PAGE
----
[For a full story on The Dark Knight with interviews with some of the creative team, visit Ellis Nassour | BroadwayStars, July 18, 2008]

    The Road to Morocco - again! One of Hollywood's perfect movies, Casablanca [1942], the Oscar-winning Best Picture that no one imagined would become a classic, arrives again in an Ultimate Collector's three-disc Edition [WHV, feature 102 minutes; SRP $65] [Also available on Blu-Ray] that's filled with memorabilia and surprises. Need a passport holder anyone? How about a luggage tag? This WWII love triangle/espionage thriller, with Julius and Philip Epstein and Howard Koch's Oscar-winning screenplay, is directed by Best Director Michael Curtiz. It boasts an Oscar-nominated score by Max Steiner. The stars, of course, are nominated Humphrey Bogart [as hard-scrabble Rick, the allegedly apolitical nitery owner in unoccupied French Morocco], Ingrid Bergman and Paul Heinreid. As good as that is, the supporting cast of Oscar nominee Claude Rains [droll French police chief Captain Renault], Sydney Greenstreet, Peter Lorre [portraying another double-dealing weasel], Dooley Wilson [piano-playing Sam] and S.Z. Sakall is among the best in Hollywood history.If you own the 2003 meticulously-restored [film stock and soundtrack] two-disc edition, you've got the goods; however, if you're C's ultimate fan [and who isn't?], there're ab fab goodies on bonus laden Discs Two and Three: 48-page photo album, 10 reproduction of one-sheet posters, archival correspondence, commentary by Roger Ebert and film historian Rudy Behlmer, docs You Must Remember This: A Tribute to Casablanca, introduced by Lauren Bacall, and Bacall on Bogart, outtakes, deleted scenes, music tracks, the pilot of the TV series adaptation, the 1995 Bugs Bunny Loony Tunes Carrotblanca, gifts mentioned above and the featurette Jack Warner: The Last Mogul, the Warner brother who ruled the Burbank studio with an iron fist.

    If you're looking to enjoy some royal scandal and good, clean bawdy fun, on Saturday The Duchess [Paramount Home Video, 109 minutes; SRP $30] hits stores. The vivid costume drama stars a very game and gorgeously costumed and haired Kera Knightley as the controversial Georgiana, Duchess of Devonshire [nicknamed "Empress of Fashion"], Ralph Fiennes [more subdued than ever] as her selfish husband, Dominick Cooper as her lover and a future P.M. of England and Charlotte Rampling.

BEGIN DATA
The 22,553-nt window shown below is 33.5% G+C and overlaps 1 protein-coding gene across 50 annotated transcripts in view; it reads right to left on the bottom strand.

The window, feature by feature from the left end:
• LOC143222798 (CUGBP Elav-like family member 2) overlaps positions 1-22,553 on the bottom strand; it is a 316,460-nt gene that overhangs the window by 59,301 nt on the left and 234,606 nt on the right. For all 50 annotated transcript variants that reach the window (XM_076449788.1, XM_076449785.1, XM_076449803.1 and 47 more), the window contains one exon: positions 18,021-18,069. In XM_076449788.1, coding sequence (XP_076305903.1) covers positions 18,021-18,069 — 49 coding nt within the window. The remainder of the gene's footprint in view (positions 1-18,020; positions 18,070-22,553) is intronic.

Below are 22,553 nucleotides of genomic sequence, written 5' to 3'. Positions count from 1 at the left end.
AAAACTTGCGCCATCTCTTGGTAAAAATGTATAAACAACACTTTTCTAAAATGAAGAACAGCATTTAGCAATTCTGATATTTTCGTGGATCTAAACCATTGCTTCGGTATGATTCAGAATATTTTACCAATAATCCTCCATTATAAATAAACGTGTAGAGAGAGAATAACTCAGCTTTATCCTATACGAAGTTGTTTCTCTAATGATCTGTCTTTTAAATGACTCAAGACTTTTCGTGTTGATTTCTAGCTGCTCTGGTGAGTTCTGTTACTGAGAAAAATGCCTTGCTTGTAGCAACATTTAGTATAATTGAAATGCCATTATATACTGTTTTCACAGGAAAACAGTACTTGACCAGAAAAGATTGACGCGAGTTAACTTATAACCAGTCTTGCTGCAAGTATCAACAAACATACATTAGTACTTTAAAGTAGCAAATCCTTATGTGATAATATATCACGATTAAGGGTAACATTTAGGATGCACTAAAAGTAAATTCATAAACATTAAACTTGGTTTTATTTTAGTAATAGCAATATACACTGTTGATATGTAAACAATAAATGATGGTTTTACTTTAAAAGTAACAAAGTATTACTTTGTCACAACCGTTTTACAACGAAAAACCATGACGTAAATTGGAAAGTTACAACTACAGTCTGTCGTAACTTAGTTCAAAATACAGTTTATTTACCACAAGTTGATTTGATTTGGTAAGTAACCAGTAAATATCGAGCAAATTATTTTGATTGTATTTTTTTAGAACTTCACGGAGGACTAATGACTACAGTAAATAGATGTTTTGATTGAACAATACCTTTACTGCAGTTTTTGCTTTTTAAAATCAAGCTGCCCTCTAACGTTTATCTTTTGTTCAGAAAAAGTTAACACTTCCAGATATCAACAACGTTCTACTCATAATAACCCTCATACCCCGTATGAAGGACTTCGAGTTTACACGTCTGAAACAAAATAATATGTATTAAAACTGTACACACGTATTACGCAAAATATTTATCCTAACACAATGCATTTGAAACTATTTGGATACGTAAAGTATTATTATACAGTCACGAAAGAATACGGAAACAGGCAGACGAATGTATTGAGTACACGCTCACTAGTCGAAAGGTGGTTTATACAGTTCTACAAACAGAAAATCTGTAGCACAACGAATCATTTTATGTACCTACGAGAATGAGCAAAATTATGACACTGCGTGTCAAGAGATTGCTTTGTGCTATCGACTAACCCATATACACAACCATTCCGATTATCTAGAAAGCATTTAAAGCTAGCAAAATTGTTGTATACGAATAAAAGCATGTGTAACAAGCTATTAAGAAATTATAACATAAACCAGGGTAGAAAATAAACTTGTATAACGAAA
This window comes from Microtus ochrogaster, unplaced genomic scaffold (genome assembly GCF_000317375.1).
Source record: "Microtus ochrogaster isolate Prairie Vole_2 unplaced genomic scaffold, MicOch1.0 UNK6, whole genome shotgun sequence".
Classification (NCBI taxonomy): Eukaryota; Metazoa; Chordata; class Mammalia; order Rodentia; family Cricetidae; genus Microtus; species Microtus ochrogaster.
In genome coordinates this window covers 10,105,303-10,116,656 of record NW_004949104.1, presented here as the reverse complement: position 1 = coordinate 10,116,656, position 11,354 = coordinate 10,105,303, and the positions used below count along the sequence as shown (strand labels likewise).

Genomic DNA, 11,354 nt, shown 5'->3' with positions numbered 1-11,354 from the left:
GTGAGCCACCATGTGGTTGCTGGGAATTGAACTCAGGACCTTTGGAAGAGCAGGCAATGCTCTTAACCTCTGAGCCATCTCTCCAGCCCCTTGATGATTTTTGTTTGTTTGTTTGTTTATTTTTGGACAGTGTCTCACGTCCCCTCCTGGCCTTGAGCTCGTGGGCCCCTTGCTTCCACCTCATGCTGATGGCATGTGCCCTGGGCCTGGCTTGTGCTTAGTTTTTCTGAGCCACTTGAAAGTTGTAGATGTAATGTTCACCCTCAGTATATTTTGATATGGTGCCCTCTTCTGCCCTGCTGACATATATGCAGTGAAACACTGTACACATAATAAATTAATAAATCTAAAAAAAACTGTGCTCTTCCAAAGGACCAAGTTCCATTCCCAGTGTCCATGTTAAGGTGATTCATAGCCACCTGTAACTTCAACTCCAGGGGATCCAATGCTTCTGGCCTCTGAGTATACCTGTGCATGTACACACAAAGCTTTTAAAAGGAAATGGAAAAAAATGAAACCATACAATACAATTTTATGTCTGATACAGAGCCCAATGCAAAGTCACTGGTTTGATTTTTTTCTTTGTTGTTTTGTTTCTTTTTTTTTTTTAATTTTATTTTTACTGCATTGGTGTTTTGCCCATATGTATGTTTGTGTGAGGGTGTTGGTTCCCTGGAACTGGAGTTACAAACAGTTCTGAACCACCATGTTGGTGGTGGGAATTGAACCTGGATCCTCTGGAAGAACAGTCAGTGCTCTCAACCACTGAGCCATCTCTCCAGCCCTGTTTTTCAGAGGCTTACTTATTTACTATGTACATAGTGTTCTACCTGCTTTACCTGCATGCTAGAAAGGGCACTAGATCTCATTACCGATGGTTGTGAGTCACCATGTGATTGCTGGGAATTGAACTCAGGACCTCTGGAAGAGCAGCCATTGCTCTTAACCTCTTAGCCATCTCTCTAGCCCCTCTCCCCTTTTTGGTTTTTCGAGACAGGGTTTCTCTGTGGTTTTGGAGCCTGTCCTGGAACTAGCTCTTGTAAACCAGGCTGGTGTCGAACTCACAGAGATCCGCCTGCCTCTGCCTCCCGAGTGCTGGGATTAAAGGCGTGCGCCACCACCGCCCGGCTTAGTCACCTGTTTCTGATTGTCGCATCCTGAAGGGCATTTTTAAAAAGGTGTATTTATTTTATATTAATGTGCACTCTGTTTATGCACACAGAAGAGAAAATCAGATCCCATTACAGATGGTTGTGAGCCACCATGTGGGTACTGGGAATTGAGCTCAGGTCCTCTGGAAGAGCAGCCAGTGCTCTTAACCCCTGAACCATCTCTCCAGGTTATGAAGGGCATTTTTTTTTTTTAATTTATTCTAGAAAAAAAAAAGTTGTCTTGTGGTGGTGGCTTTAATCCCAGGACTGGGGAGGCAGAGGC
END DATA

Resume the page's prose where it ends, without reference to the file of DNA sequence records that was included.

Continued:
Also, recently released for Indiana Jones culters is Number Four in the franchise, Indiana Jones and the Kingdom of the Crystal Skull [PHV, 122 minutes; Two-disc "special edition," SRP $35], which not only brings back Harrison Ford but also reunites him eventually, eventually, eventually [yes, the film is much too long] with love interest/nemesis Karen Allen. Also starring are Cate Blanchett as you've never seen or heard her and, as a rebellious young biker [typecasting?], Shia LaBeouf, who actually provides a great deal of the fun here. This Indy has more than it's share of thrill rides, some of them a bit too reminiscent of those in earlier editions, and Ford executes the role well. It's just we had to wait much too long for it. Spielberg directs. Bonus features include Behind-the-Scenes/Making Of docs, a game and photo galleries.

    Lights! Camera! Scalpel! Is there another series on TV as raw, kinky, sexually explicit and off putting [at times - oh, come on, you mean to tell me you haven't turned away more than a dozen times when that scalpel is inserted and the docs start rummaging around?] than FX's/Ryan Murphy's award-winning Nip/Tuck ? The storylines are all over the place not only in the docs' plastic surgery practice but also in their personal lives. Where else can you find Vanessa Redgrave on the floor, all drugged out with [real] daughter Joley Richardson [as in Season 3] or such a brilliant line up of guest stars? Releasing as the year ends is Nip/Tuck, Season Five, Part One [WHV; SRP $60] featuring 14 episodes from the controversial series about Hedonism and the search for perfection -- not to mention the trials, tribulations and weekly midlife crisises of Drs. McNamara and Troy. Dylan Walsh and Julian McMahon star along with Richardson, John Hensley [who should receive an award for playing so many life-changing roles on one series!], Roma Maffia and the stunning Kelly Carlson. The guest star roster includes Tia Carrere, Portia de Rossi, Phyllis Diller, Lauren Hutton, Rosie O'Donnell, Oliver Platt and John Schneider. Bonus features include a gag reel [Severed Parts], deleted Scenes and a featurette highlighting the docs resettling in Gollywood as they seek a fresh start after some tantalizing Season Four episodes. The release of the first half of the season coincides with the airing of Season Five, Part Two in January on FX.

    Here's wishing you all a very happy, healthy, prosperous new year!

    Ellis Nassour is an international media journalist, and author of Honky Tonk Angel: The Intimate Story of Patsy Cline, which he has adapted into a musical for the stage. Visit www.patsyclinehta.com.

    He can be reached at [email protected]